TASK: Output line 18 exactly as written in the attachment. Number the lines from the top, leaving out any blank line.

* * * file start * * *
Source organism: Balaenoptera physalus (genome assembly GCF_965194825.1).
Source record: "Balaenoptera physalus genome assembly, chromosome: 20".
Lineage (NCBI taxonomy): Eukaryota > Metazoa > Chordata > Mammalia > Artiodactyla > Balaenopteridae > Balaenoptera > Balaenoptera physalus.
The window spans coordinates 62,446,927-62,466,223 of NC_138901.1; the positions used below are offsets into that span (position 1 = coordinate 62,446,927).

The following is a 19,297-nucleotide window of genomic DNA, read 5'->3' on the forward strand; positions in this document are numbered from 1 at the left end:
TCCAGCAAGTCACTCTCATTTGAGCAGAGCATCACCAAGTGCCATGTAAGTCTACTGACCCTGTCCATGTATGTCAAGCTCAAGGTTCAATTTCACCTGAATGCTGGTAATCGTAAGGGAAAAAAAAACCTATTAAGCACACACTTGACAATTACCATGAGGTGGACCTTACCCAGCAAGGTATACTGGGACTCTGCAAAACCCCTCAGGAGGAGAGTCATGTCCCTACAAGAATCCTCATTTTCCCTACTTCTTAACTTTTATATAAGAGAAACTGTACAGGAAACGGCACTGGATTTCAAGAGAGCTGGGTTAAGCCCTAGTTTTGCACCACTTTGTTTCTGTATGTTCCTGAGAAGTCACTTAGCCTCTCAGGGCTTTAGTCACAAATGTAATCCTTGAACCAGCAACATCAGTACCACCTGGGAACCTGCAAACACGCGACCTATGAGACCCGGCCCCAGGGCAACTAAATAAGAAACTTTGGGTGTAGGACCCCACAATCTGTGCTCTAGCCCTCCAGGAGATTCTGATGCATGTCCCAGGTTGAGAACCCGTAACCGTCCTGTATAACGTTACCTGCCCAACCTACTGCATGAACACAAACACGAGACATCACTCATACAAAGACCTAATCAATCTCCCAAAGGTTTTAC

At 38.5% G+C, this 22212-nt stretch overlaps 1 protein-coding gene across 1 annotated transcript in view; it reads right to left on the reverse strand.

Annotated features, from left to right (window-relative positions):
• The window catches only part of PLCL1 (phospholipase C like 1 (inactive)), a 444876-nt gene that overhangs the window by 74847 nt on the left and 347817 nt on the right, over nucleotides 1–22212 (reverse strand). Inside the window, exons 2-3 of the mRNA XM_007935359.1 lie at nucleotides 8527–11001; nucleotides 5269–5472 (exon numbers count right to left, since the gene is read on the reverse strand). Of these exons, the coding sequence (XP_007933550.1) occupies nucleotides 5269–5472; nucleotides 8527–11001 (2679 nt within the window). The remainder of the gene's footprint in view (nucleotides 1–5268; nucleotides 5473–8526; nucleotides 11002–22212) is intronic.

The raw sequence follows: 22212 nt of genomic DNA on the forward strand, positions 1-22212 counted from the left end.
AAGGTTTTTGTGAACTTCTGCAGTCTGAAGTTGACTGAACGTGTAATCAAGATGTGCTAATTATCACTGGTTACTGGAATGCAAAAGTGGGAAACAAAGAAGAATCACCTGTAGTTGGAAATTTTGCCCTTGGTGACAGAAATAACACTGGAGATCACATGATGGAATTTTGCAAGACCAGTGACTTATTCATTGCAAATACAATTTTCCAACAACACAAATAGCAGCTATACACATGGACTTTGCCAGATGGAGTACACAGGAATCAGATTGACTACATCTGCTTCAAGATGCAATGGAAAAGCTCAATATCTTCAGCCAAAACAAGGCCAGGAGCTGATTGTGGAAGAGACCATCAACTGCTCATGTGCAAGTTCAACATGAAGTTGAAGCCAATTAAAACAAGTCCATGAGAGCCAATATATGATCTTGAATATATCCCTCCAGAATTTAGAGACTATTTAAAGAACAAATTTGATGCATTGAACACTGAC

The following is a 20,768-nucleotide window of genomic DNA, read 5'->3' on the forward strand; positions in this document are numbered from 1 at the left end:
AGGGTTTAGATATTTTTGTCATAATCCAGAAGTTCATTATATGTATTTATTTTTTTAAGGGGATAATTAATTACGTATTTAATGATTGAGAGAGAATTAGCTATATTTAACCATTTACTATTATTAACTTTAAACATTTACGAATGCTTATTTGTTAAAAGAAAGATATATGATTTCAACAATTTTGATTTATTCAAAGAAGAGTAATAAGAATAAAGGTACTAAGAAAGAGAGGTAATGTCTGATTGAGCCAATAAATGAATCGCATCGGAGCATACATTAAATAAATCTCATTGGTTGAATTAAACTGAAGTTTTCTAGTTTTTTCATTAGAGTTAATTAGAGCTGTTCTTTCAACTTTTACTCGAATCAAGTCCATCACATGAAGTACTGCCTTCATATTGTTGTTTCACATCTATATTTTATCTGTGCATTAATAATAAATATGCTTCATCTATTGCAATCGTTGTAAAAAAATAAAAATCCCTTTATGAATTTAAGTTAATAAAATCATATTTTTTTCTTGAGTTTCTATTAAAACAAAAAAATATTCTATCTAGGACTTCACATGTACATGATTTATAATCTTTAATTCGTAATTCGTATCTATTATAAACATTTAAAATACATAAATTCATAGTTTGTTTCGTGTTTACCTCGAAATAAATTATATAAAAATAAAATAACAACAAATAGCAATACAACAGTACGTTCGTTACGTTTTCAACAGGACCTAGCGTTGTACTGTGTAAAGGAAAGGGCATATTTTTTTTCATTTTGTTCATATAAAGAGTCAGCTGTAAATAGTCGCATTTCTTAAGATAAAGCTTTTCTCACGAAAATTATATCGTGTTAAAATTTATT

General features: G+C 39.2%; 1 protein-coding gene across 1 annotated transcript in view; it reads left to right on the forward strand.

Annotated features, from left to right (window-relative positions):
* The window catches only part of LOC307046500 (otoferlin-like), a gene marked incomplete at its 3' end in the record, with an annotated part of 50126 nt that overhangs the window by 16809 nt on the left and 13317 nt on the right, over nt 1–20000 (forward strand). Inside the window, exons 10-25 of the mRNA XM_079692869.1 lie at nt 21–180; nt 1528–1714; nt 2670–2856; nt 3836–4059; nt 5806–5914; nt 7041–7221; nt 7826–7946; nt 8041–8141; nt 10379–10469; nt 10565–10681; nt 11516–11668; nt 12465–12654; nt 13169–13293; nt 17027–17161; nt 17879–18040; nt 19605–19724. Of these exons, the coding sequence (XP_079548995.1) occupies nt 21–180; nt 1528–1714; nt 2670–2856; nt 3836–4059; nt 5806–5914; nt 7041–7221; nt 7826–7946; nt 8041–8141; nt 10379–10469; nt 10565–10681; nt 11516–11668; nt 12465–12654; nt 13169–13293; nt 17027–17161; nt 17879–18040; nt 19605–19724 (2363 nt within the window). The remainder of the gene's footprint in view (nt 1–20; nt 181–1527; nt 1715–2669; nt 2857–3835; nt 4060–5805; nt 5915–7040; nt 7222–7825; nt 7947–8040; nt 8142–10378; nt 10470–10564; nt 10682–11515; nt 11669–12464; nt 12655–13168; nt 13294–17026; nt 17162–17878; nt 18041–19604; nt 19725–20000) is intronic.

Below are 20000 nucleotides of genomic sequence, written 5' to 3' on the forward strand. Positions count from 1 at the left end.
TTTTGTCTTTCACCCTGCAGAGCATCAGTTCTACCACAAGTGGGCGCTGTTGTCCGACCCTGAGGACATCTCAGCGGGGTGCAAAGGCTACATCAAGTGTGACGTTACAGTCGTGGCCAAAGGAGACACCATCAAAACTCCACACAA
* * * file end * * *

TTTTGTCTTTCACCCTGCAGAGCATCAGTTCTACCACAAGTGGGCGCTGTTGTCCGACCCTGAGGACATCTCAGCGGGGTGCAAAGGCTACATCAAGTGTGACGTTACAGTCGTGGCCAAAGGAGACACCATCAAAACTCCACACAA